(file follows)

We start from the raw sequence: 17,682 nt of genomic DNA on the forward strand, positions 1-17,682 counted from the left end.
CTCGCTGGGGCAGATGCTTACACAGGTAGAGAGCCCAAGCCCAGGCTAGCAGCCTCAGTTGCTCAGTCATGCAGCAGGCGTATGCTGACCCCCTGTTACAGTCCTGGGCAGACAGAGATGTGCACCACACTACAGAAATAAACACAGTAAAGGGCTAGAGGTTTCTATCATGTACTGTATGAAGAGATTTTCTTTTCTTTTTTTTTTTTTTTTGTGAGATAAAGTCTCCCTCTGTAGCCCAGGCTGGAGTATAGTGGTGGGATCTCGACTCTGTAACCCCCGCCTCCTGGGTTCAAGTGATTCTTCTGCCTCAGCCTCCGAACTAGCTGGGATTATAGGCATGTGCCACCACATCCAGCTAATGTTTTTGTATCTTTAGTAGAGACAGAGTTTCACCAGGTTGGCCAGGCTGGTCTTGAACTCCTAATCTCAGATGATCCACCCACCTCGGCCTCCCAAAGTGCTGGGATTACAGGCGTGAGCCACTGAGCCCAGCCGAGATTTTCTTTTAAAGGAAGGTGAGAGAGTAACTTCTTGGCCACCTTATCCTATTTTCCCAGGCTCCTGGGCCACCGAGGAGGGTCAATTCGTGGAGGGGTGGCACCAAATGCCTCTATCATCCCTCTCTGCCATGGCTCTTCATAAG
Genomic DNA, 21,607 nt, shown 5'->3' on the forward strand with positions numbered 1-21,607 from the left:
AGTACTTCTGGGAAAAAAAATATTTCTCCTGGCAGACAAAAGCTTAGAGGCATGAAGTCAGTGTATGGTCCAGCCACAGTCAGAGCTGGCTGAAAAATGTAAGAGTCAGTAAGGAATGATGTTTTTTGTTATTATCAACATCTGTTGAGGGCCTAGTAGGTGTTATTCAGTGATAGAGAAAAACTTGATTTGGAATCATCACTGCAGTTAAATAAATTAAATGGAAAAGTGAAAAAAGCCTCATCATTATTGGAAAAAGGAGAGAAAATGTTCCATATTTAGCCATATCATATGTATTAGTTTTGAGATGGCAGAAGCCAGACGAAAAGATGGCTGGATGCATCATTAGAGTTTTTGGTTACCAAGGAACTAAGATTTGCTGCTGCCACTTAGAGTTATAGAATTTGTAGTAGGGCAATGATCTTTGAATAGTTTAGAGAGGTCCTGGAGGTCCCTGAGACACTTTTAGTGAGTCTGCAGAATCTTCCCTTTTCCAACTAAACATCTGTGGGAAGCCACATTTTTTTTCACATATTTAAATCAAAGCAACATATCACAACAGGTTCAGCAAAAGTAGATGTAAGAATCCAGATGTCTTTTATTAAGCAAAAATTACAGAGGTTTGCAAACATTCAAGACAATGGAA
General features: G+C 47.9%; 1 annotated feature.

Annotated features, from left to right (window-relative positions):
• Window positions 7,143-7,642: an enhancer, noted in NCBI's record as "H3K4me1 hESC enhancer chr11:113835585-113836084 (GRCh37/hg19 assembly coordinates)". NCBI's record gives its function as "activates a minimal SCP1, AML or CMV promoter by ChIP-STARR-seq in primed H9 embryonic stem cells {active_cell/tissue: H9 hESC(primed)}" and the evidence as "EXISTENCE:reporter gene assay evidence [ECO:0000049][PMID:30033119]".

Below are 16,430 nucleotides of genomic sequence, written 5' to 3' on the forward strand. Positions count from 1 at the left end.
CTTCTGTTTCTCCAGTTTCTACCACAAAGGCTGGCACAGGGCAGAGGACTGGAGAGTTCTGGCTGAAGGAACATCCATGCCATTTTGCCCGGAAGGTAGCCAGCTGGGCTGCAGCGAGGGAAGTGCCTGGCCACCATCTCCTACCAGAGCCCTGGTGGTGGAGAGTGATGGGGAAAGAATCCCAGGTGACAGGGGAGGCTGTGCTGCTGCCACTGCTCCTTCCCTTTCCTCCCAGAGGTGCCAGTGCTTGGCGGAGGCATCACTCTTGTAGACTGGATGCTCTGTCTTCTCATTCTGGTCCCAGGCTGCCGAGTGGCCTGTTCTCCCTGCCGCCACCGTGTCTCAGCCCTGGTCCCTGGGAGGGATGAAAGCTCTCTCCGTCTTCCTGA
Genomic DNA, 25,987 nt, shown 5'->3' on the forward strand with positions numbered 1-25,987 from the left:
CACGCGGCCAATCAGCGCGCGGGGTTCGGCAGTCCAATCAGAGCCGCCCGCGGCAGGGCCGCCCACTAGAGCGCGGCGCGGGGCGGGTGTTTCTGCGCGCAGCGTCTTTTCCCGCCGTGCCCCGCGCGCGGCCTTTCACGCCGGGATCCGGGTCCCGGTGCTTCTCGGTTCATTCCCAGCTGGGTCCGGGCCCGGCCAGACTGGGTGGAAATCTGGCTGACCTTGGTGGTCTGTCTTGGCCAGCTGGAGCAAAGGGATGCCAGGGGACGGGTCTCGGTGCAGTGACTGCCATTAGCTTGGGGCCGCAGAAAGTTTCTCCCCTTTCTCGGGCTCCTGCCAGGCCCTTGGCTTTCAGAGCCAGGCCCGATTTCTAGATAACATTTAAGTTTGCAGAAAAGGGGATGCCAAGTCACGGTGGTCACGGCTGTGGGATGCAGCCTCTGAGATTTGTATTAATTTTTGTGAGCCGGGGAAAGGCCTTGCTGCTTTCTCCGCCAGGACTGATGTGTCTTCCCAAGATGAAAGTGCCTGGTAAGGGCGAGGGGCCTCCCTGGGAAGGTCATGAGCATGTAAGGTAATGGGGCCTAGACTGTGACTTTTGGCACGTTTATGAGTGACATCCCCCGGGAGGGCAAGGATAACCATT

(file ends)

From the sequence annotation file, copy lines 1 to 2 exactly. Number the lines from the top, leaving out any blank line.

We start from the raw sequence: 17,682 nt of genomic DNA on the forward strand, positions 1-17,682 counted from the left end.
CTCGCTGGGGCAGATGCTTACACAGGTAGAGAGCCCAAGCCCAGGCTAGCAGCCTCAGTTGCTCAGTCATGCAGCAGGCGTATGCTGACCCCCTGTTACAGTCCTGGGCAGACAGAGATGTGCACCACACTACAGAAATAAACACAGTAAAGGGCTAGAGGTTTCTATCATGTACTGTATGAAGAGATTTTCTTTTCTTTTTTTTTTTTTTTTGTGAGATAAAGTCTCCCTCTGTAGCCCAGGCTGGAGTATAGTGGTGGGATCTCGACTCTGTAACCCCCGCCTCCTGGGTTCAAGTGATTCTTCTGCCTCAGCCTCCGAACTAGCTGGGATTATAGGCATGTGCCACCACATCCAGCTAATGTTTTTGTATCTTTAGTAGAGACAGAGTTTCACCAGGTTGGCCAGGCTGGTCTTGAACTCCTAATCTCAGATGATCCACCCACCTCGGCCTCCCAAAGTGCTGGGATTACAGGCGTGAGCCACTGAGCCCAGCCGAGATTTTCTTTTAAAGGAAGGTGAGAGAGTAACTTCTTGGCCACCTTATCCTATTTTCCCAGGCTCCTGGGCCACCGAGGAGGGTCAATTCGTGGAGGGGTGGCACCAAATGCCTCTATCATCCCTCTCTGCCATGGCTCTTCATAAG